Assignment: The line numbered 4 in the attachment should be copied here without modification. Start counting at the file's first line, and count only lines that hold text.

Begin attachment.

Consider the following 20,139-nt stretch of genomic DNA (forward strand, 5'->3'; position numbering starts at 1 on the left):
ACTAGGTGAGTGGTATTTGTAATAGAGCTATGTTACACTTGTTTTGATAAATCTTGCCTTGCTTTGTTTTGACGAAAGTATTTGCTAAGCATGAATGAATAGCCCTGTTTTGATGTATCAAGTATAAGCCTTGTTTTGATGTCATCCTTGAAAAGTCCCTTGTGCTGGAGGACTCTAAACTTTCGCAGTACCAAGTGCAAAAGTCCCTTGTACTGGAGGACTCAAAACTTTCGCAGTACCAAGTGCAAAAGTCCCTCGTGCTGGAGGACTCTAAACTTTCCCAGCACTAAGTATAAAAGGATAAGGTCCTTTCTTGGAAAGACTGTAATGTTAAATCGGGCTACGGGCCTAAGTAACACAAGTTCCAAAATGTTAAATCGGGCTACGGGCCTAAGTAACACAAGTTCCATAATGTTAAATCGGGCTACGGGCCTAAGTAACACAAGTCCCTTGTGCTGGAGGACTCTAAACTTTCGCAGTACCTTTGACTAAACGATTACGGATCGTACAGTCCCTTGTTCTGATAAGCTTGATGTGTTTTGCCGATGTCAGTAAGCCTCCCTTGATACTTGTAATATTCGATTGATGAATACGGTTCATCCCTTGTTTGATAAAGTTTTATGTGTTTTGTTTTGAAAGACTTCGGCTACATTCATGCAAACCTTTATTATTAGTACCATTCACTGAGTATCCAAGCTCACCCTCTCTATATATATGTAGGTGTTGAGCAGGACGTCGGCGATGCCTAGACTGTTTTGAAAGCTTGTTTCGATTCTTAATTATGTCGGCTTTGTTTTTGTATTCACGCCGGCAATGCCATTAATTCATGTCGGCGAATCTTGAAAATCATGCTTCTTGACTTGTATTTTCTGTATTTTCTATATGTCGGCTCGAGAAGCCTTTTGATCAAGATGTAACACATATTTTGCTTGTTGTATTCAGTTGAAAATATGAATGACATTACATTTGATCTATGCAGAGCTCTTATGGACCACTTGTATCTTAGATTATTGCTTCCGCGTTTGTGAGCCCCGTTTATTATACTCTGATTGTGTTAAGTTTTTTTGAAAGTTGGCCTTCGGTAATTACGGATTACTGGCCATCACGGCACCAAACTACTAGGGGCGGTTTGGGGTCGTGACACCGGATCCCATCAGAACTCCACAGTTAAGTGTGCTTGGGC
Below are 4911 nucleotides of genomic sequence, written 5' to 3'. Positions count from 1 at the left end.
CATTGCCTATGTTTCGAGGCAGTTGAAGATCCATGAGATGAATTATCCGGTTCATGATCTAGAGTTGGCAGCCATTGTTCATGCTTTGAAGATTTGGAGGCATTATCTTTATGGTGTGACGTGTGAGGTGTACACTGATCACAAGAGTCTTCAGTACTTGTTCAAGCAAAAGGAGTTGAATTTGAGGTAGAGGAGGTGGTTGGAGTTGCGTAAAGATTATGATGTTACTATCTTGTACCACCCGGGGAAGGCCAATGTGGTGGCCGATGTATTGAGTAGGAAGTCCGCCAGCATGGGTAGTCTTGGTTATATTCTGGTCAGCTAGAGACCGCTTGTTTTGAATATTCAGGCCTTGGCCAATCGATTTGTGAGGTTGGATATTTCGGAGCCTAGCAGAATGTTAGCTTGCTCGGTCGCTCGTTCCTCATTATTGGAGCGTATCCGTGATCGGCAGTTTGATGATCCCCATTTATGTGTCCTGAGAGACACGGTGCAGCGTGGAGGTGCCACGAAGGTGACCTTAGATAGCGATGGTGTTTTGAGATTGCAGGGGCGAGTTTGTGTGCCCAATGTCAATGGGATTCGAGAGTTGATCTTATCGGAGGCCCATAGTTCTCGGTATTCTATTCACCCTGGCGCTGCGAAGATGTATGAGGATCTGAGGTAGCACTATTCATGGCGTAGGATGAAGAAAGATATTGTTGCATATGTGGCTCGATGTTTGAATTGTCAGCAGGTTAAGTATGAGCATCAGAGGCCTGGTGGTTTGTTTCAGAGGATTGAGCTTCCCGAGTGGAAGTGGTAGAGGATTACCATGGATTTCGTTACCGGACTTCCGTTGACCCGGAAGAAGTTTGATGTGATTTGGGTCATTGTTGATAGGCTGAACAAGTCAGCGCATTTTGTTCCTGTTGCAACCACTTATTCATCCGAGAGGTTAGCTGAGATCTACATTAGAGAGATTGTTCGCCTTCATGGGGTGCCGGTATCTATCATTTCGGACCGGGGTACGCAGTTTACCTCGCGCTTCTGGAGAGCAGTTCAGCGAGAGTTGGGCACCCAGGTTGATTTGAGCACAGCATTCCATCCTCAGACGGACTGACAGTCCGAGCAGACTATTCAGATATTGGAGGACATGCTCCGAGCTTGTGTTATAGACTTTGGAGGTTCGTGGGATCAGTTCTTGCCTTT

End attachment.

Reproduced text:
CATTGCCTATGTTTCGAGGCAGTTGAAGATCCATGAGATGAATTATCCGGTTCATGATCTAGAGTTGGCAGCCATTGTTCATGCTTTGAAGATTTGGAGGCATTATCTTTATGGTGTGACGTGTGAGGTGTACACTGATCACAAGAGTCTTCAGTACTTGTTCAAGCAAAAGGAGTTGAATTTGAGGTAGAGGAGGTGGTTGGAGTTGCGTAAAGATTATGATGTTACTATCTTGTACCACCCGGGGAAGGCCAATGTGGTGGCCGATGTATTGAGTAGGAAGTCCGCCAGCATGGGTAGTCTTGGTTATATTCTGGTCAGCTAGAGACCGCTTGTTTTGAATATTCAGGCCTTGGCCAATCGATTTGTGAGGTTGGATATTTCGGAGCCTAGCAGAATGTTAGCTTGCTCGGTCGCTCGTTCCTCATTATTGGAGCGTATCCGTGATCGGCAGTTTGATGATCCCCATTTATGTGTCCTGAGAGACACGGTGCAGCGTGGAGGTGCCACGAAGGTGACCTTAGATAGCGATGGTGTTTTGAGATTGCAGGGGCGAGTTTGTGTGCCCAATGTCAATGGGATTCGAGAGTTGATCTTATCGGAGGCCCATAGTTCTCGGTATTCTATTCACCCTGGCGCTGCGAAGATGTATGAGGATCTGAGGTAGCACTATTCATGGCGTAGGATGAAGAAAGATATTGTTGCATATGTGGCTCGATGTTTGAATTGTCAGCAGGTTAAGTATGAGCATCAGAGGCCTGGTGGTTTGTTTCAGAGGATTGAGCTTCCCGAGTGGAAGTGGTAGAGGATTACCATGGATTTCGTTACCGGACTTCCGTTGACCCGGAAGAAGTTTGATGTGATTTGGGTCATTGTTGATAGGCTGAACAAGTCAGCGCATTTTGTTCCTGTTGCAACCACTTATTCATCCGAGAGGTTAGCTGAGATCTACATTAGAGAGATTGTTCGCCTTCATGGGGTGCCGGTATCTATCATTTCGGACCGGGGTACGCAGTTTACCTCGCGCTTCTGGAGAGCAGTTCAGCGAGAGTTGGGCACCCAGGTTGATTTGAGCACAGCATTCCATCCTCAGACGGACTGACAGTCCGAGCAGACTATTCAGATATTGGAGGACATGCTCCGAGCTTGTGTTATAGACTTTGGAGGTTCGTGGGATCAGTTCTTGCCTTT